The Listener (eBook)
- Author: Robert McCammon
- Page Count: 380 pages
- Pub. Date: February 27, 2018
- Status: E-Book
"McCammon masterfully combines historical thriller and supernatural horror in a compelling and suspenseful tale...." — Booklist (Starred Review)
by Robert McCammon
About the Book:
1934. Businesses went under by the hundreds, debt and foreclosures boomed, and breadlines grew in many American cities.
In the midst of this misery, some folks explored unscrupulous ways to make money. Angel-faced John Partlow and carnival huckster Ginger LaFrance are among the worst of this lot. Joining together they leave their small time confidence scams behind to attempt an elaborate kidnapping-for-ransom scheme in New Orleans.
In a different part of town, Curtis Mayhew, a young black man who works as a redcap for the Union Railroad Station, has a reputation for mending quarrels and misunderstandings among his friends. What those friends don't know is that Curtis has a special talent for listening... and he can sometimes hear things that aren't spoken aloud.
One day, Curtis Mayhew's special talent allows him to overhear a child's cry for help (THIS MAN IN THE CAR HE'S GOT A GUN), which draws him into the dangerous world of Partlow and LaFrance.
This gritty depression-era crime thriller is a complex tale enriched by powerfully observed social commentary and hints of the supernatural, and it represents Robert McCammon writing at the very top of his game.
A Note From Robert McCammon:
The Listener is about the kidnapping of two children and is set in New Orleans in 1934. This is a book I've been wanting to write for several years, since I discovered what an epidemic (a tragic epidemic, at that) kidnapping became during the desperation of the Great Depression. It got to be so bad that the New York Times began running a box at the top of the front page listing who had been kidnapped, and among those victims, which ones had been returned to their families. Desperate times, indeed. The Listener isn't exactly supernatural, though there is a "strange" element. I understand we all enjoy reading about vampires, werewolves, ghoulies, and other creatures of the night, but the most fearsome and deadly monster is the human being…and I believe I have created two of the most fearsome and horrific human beings in The Listener that you could ever fear to meet. And these people, I think, are likely the kind who would kidnap two children and not have much concern whether the kids lived or died. Grim stuff, but you can be sure there's someone in The Listener who embodies all the good qualities of the human kind who will move Heaven and Earth to find the children…though he's probably the last person anyone would think of as a "hero."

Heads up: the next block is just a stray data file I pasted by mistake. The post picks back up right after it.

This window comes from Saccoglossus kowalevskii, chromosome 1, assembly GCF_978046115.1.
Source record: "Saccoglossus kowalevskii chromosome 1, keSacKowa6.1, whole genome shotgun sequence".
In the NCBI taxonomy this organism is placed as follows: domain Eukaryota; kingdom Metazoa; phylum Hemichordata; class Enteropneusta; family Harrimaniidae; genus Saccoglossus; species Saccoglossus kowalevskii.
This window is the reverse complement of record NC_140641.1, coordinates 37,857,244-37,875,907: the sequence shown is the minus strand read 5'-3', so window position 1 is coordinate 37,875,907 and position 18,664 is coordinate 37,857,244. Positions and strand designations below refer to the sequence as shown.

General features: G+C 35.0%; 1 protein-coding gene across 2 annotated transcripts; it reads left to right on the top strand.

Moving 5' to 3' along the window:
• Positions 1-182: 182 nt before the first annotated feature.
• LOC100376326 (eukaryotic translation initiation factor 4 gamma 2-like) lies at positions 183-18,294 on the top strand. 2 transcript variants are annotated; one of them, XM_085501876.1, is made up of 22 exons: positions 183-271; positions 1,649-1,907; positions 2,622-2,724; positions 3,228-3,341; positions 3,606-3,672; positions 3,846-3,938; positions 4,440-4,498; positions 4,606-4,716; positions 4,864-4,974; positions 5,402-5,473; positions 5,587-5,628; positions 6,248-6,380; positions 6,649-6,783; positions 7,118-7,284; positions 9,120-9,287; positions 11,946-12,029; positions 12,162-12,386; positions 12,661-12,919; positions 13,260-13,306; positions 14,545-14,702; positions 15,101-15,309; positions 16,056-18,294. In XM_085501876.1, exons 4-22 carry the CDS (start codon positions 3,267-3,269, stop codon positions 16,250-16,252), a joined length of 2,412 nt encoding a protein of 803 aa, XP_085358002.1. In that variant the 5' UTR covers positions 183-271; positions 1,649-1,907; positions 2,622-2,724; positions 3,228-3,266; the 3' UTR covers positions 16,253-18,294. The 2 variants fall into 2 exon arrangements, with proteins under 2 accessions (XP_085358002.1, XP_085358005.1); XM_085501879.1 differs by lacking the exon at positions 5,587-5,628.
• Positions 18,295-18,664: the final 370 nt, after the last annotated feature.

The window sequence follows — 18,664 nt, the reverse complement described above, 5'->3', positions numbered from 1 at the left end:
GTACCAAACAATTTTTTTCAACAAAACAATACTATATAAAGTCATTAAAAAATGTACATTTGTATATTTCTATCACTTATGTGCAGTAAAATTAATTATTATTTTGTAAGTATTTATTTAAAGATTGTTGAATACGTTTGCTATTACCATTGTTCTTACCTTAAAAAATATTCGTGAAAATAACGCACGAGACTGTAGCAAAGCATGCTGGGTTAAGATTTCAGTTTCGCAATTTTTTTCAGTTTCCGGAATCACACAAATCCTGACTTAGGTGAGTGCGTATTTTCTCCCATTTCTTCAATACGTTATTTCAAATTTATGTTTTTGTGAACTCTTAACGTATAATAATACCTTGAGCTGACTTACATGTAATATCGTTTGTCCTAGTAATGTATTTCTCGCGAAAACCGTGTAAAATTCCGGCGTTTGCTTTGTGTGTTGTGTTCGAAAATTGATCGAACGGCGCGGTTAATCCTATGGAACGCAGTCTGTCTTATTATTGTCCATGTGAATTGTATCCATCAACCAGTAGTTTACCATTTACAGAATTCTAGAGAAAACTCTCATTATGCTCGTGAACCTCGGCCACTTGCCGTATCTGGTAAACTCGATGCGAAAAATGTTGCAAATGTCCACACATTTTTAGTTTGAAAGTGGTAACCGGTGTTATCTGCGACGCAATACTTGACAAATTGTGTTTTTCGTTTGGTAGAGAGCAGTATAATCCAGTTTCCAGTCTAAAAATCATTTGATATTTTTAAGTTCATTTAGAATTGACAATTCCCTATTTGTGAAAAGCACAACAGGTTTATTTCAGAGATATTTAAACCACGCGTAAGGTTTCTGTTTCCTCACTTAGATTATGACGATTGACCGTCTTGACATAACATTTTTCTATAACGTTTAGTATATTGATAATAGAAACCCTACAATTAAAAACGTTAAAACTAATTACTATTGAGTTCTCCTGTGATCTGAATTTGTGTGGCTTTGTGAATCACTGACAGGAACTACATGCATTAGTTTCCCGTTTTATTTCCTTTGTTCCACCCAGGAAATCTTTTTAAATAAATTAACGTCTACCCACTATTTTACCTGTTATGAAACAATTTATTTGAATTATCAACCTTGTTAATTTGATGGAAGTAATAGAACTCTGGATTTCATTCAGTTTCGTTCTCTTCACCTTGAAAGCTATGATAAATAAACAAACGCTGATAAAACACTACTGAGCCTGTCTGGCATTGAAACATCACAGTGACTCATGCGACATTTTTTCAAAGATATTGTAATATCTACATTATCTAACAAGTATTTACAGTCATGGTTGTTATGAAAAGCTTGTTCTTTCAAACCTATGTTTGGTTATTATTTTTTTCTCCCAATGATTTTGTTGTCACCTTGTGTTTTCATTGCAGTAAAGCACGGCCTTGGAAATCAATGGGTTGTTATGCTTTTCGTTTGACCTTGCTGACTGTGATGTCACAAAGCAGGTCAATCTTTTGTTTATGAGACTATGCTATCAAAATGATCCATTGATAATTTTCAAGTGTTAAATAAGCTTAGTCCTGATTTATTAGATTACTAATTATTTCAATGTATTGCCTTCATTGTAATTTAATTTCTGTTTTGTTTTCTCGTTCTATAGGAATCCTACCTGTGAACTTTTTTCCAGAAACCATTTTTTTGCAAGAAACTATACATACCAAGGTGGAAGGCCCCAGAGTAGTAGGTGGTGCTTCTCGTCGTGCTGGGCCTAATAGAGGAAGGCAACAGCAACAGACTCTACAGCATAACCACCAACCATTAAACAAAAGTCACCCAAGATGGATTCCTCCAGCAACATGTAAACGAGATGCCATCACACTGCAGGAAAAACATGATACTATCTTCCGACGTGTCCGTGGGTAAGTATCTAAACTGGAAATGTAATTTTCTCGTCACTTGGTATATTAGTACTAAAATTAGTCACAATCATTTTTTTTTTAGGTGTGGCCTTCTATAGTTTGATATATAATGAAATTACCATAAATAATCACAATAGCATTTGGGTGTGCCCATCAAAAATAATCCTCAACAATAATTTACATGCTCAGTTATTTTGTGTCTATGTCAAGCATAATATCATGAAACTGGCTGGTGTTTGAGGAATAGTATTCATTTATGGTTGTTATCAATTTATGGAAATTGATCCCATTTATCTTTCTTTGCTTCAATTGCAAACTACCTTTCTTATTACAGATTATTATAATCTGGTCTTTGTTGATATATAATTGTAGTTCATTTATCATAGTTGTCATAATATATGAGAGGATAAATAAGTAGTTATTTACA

About the Author:
Robert McCammon is the New York Times bestselling author of twenty-one novels, as well as several novellas and short story collections. He is the winner of five Bram Stoker Awards and a World Fantasy Award. He is best known for Swan Song (1987), The Wolf's Hour (1989), and Boy's Life (1991). More recently, McCammon has published The Five, which Stephen King called his best novel ever, and The Border, and is writing the Matthew Corbett series, a nine-book series of historical thrillers that USA Network has called "the Early American James Bond." McCammon lives in Birmingham, Alabama.
"McCammon masterfully combines historical thriller and supernatural horror in a compelling and suspenseful tale of race, class, and family... This is a violent and gritty tale, but redemption is always possible. The Listener will be popular with fans of occult thrillers like those by Dean Koontz or F. Paul Wilson, but also consider suggesting it to readers who enjoy the thought-provoking speculative fiction of Victor LaValle."
— Booklist (Starred Review)
"Race relations are one subject of this seductive slice of supernatural noir set in 1934 New Orleans... McCammon conjures believable characters whose sympathetic plight pulls the reader headlong into the novel’s volatile mix of crime and fantasy. Its tense finale, paced at breakneck speed, will have readers turning pages until its surprise-packed end."
— Publishers Weekly
"At a certain point in The Listener, you just have to hold on for dear life because this tale races to the denouement and you HAVE to know what happens. I recommend shutting yourself in a room for the last 50 pages so you can read it without being bothered. Trust me on this! You will be rewarded with an ending so poignant, yet so perfect and totally satisfying that you might find yourself with a tear in your eye."
— Char's Horror Corner
"It’s not every day you come across such an intoxicating blend of literary prowess and unapologetic adventure-seeking as what Robert McCammon delivers with The Listener."
— Pete Mesling in his review "Softly Comes but Firmly Stays the Listener"